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Networking 101 - How to Build your Network

Networking is an important part of planning for your future. The relationships you make now can last for years to come and help you in your career as a dentist. Whether you’re trying to land the perfect job, you need general dentists’ referrals or you’re campaigning for an elected seat on your state association’s board, you’ll want a strong network.

Networking 101

  • Create personal business cards that you can always keep in your wallet. You may be able to obtain these through your dental school or you can make them online. When you meet someone, write his or her name on the back with an interesting detail about his or her personality or background. This will make follow-up much easier. Make sure you reintroduce yourself no more than a week after your initial meeting.
  • Share your passion for dentistry/research/XYZ hobby. When you talk about something that is meaningful to you, it can be contagious. Before you know it, you've had a memorable encounter which is the foundation for a lasting relationship.
  • Don't start a conversation with a "what's in it for me?" mentality. Instead of thinking someone can help you out, try reaching out with curiosity. Contact interesting people and see where the relationship goes down the line.
  • Apply for a chapter or national leadership position to meet people who share your passion for organized dentistry. There are more than 40 opportunities available each year to dental students of all ages (including predentals).
  • Attend national ASDA events to broaden your network outside your local dental school (this is especially useful if you’re considering relocating or going into a specialty). Check out local/chapter events to deepen the relationships with people at your school or district.
  • Get involved at your state dental association. Many offer volunteer opportunities and most host events for dental students to learn about practice management and working with patients.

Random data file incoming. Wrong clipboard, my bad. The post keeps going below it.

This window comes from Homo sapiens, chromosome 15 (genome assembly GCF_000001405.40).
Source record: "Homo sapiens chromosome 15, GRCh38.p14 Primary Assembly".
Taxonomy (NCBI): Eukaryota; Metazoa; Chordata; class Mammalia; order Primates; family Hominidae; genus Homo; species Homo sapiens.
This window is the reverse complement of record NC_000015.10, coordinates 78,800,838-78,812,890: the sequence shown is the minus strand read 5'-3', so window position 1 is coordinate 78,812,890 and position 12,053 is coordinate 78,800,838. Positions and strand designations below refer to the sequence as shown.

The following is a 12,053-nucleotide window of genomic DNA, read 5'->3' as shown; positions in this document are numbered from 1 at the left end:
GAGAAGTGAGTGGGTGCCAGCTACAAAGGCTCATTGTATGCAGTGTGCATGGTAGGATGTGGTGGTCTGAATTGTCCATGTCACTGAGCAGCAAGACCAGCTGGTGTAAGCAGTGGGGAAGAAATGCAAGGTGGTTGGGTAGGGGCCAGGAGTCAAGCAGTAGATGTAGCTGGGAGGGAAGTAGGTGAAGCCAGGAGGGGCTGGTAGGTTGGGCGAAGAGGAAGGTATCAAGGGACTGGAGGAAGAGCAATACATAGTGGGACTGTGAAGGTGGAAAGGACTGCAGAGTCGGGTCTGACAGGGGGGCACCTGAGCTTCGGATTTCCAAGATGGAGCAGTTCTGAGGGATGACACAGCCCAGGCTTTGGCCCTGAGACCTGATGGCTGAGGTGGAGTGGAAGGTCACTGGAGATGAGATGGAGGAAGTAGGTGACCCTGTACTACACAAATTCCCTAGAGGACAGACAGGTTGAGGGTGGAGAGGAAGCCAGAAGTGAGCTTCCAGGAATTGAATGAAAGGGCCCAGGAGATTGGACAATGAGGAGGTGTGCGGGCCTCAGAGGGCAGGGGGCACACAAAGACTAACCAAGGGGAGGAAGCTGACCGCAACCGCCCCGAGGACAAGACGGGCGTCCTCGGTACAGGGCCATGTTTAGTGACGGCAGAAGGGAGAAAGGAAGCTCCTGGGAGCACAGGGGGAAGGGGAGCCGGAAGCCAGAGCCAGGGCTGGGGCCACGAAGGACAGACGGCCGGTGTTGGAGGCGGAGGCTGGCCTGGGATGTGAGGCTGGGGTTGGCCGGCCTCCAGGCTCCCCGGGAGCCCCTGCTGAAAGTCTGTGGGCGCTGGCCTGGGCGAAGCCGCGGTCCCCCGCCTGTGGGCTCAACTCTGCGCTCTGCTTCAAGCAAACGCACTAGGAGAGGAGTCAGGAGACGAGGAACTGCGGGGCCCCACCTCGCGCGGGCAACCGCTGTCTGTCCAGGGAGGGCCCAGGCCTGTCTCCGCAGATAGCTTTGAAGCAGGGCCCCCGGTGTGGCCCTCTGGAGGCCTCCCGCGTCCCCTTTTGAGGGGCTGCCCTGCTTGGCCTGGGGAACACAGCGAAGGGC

• Meet other new dentists at the ADA’s New Dentist Conference. This will connect you with dentists who were once in your shoes but also have experience you can learn from.

Check out these videos from Mouthing Off’s Mingle Monday posts about networking:

Conversation Starters

  1. Smile. It may seem basic, but it's hard not to start a discussion or at least smile back.
  2. "Hi, my name is...." It can be intimidating to approach someone (or a group of people), but push yourself to walk over and introduce yourself. Start with your name and follow it up with an easy-to-answer question like "How do you know the host?" or "What brings you here tonight?"
  3. "I love your [shoes/shirt/necktie]." You'd be surprised how quickly someone's guard can come down when you dish out a compliment. "That was an interesting presentation you just gave" or "That's one of my favorite books you're reading" can go a long way.
  4. "You look familiar." You run into each other at the library or coffee shop several times a week. Why not say hello?
  5. Bring up a timely topic. Talk about a book or movie that just came out, or something big that's happening in the news. Try to avoid religion or politics.

For additional networking tips, download the Art of Networking. This presentation was given by Dr. Chris Salierno, Stony Brook '05, 2004-05 president, at the National Leadership Conference in 2012. View more presentations.

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